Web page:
♪♫ Listen: “Ceranecka” (live)

Żywizna on Facebook.



Instant Classic, the Cracow-based independent label is a truly winner of the year. Many of their productions appear in the most important Polish rankings of 2016 albums including two top spots of this beehype list – and the self-titled record by LAM.

LAM is a jazz trio of clarnetist Waclaw Zimpel, pianist Krzysztof Dys and drummer Hubert Zemler. The support during recordings was an electronic producer Mooryc (see #29). Leader of the project, earlier last year Zimpel also released a well-received solo album “Lines” (see #12). On “LAM”, he turned to calm and romantic music which suits warm, summer evenings perfectly.

“LAM” is full of pleasant sounds which make you shiver. Tranquil, leisurely character of the album takes us through the sophisticated compositions. It sounds like an excellent soundtrack for a nature documentary. Associations with “The Crimson Wings”, a Disney movie with remarkable piece of music from The Cinematic Orchestra, are most appropriate. “LAM” is an album of quiet delight achieved by using simple, but perfectly tailored means. (Hubert Grupa)

♪♫ Listen: “LAM 3 (Part One)” + album stream (Bandcamp)

Wacław Zimpel on Facebook.

Julia Marcell <BR>“Proxy”

Julia Marcell

Julia Marcell’s fourth album marks significant shift: for the very first time she decided to write exclusively in Polish. On the one hand, it might have limited her audience. But on the other – it has introduced some lucky new listeners to a truly great songwriter.

On “Proxy”, Marcell is witty, sometimes bitter, but still poetic (though more in style of indie ironists like Stephin Merritt than, let’s say, Patti Smith). In the single “Tarantino”, she is brilliant underlining the violent language of color magazines. In crispy funk piece called “Tetris” she criticizes the self-satisfaction of cultural establishment always willing to exchange distinctions and diplomas. Doing this, she winks at us, aware of being part of this environment.

Marcell gets even better in a bitter-sweet ballad “Tesko”, which deals with perverse appeal of capitalism. Especially this song made me think that the closest reference for “Proxy” in terms of literary value wouldn’t be Brodka, Nosowska or Koteluk, but Dorota Masłowska with pieces like “All is Right Between Us“.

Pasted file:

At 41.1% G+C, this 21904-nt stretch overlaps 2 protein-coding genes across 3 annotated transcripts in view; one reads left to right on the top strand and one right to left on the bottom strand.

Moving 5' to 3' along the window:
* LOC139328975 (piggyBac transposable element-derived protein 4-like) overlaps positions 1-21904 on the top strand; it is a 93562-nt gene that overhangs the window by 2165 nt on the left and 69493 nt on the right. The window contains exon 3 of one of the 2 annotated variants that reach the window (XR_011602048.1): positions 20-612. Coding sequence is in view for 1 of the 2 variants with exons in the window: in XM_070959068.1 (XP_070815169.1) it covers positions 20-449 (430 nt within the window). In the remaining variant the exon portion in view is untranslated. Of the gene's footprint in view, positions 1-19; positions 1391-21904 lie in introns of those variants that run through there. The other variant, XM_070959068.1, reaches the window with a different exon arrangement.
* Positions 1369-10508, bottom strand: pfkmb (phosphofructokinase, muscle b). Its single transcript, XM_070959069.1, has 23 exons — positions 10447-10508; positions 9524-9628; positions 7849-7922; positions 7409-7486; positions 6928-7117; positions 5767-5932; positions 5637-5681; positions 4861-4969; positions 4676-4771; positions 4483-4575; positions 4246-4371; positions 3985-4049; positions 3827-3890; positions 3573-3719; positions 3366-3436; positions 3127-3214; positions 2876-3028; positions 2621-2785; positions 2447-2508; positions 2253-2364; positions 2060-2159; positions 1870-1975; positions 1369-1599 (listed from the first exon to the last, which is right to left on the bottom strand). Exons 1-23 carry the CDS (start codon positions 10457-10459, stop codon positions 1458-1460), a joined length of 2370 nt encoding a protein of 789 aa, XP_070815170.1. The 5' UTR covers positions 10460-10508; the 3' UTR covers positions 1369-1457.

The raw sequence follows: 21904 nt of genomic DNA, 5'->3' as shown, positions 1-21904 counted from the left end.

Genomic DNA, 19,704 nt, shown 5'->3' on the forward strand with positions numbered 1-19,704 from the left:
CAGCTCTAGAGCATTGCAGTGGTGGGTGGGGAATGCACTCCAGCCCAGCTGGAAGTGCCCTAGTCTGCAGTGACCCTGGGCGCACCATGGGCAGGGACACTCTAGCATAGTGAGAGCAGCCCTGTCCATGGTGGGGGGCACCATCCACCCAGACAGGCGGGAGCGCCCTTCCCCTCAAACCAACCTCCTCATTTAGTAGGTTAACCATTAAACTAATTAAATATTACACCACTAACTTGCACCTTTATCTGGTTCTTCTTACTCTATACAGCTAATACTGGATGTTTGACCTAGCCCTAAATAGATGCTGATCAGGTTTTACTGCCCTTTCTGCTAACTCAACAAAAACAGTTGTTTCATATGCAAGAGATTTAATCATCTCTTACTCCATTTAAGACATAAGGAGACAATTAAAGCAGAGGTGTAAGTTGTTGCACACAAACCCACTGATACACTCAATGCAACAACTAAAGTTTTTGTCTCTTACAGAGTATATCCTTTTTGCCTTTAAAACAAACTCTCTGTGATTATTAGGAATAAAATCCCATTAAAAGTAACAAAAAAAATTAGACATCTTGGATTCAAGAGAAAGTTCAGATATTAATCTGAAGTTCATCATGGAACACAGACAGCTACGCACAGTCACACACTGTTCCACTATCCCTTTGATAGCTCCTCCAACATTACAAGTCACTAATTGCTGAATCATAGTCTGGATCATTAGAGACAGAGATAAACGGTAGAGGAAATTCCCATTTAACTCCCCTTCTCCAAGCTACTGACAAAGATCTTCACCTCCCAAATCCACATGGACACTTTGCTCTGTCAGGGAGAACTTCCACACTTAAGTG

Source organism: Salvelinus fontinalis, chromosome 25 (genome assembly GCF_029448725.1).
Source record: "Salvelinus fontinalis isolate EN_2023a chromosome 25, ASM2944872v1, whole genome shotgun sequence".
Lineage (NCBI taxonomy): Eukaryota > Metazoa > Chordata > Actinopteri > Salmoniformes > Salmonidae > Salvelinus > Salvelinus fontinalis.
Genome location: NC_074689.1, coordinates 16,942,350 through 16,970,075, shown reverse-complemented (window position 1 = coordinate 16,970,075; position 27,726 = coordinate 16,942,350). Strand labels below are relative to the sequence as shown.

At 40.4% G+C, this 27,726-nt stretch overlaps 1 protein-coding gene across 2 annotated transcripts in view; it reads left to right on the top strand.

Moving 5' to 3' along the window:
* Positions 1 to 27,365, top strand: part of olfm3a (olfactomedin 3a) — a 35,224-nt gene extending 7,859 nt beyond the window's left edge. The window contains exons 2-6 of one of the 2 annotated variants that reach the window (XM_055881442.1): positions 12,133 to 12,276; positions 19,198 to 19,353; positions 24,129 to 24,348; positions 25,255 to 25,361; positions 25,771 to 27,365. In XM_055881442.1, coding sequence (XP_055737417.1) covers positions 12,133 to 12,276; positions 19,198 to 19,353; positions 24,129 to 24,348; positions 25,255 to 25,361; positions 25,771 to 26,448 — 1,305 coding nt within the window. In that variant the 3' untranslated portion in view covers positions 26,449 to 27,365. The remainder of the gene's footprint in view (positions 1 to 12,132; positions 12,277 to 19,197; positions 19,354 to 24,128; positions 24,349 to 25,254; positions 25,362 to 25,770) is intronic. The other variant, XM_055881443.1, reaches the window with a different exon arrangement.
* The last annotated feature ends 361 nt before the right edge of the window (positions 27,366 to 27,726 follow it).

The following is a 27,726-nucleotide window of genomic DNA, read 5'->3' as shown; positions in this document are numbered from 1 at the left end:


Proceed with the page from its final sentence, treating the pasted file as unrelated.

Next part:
Even though I’ve focused on the lyrical part of “Proxy”, I must admit that knowing all these verses by heart I am still keen on listening Marcell’s last effort again and again. Therefore her vocal charisma and catchy yet sophisticated compositions must play a part in that too. (Jan Błaszczak)

♪♫ Listen: “Tarantino” + album stream

Julia Marcell on Facebook, SoundcloudYouTubewww.

Furia <BR>“Księżyc milczy luty”

“Księżyc milczy luty”

Furia, which means “Fury”, is a Silesian avantgarde black metal band that started in Katowice in 2003. Together with such acts like Mgła and Infernal War, Furia are one of the finest representatives of the Polish black metal scene.

Their fifth album, “Księżyc milczy luty”, can be also considered Furia’s opus magnum, and a perfect example of their unique music language called “necrofolk” – a majestic fusion of metal, psychedelic and late-90s post-rock at its best.

The album also sees Furia further develop their sophisticated way of composing. Such themes as rhythmically complex “Grzej”, doom-psychedelic “Zwykłe czary wieją” and hard-blues “Zabieraj łapska” are their masterpieces of music writing.

“Księżyc milczy luty” is not only an expressive and intensive journey into the Silesian gloom, but also a brilliant and timeless LP, which in several years could be as powerful and absorbing as today. (Jacek Marczuk)

♪♫ Listen: “Grzej” + album stream (Bandcamp)

Pagan Records on Facebook, Bandcamp.

Łona i Webber <BR>“Nawiasem mówiąc”

Łona i Webber
“Nawiasem mówiąc”

Intellectual rap – not to be confused with “intelligent” – should be a cautionary oxymoron. But in the case of Łona, it is a formula which has reached its peak on “Nawiasem mówiąc”: the peak of universalism, accentuation, understanding with Webber – more and more versatile producer.

The rapper is a very good publicist who respect words, as well as an erudite satirist, who – following in the footsteps of the best – can turn vitriol into a dose of high-minded melancholy. And his partner faithfully helps him to be close to essence on one hand, but also to do more than rap to beats. Brilliant. (Marcin Flint)

♪♫ Listen: “Błąd” + album stream (YouTube)

Łona i Webber on Facebook, Twitter.

Kristen <BR>“LAS”


Over the course of the last two decades and eight studio albums, Kristen have become as ambiguous as you can get in contemporary music. A rock band, avant-garde improvisers, minimal music freaks.

The latter one comes to the forefront on “LAS” (“Forest”), the quartet’s latest effort and the follow-up to “The Secret Map”, which appeared high in our Best of 2014. But their music pulse should draw you in whatever kind of music you usually like – as long as you don’t mind endless, repetitive instrumentals.

Just like the first album on this list, the 35-minute celebration of music pulse is something you should experience in its entirety. But as the first taste, try the single “Salto”, accompanied by some suitable shots from the 1968 Olympics in Mexico. (Mariusz Herma)

♪♫ Listen: “Salto” + album stream (Bandcamp)

Kristen on Bandcamp, YouTube, Facebook.

Lotto <BR>“Elite Feline”

“Elite Feline”

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♪♫ Listen: album stream (Bandcamp)

Lotto on Facebook, Bandcamp.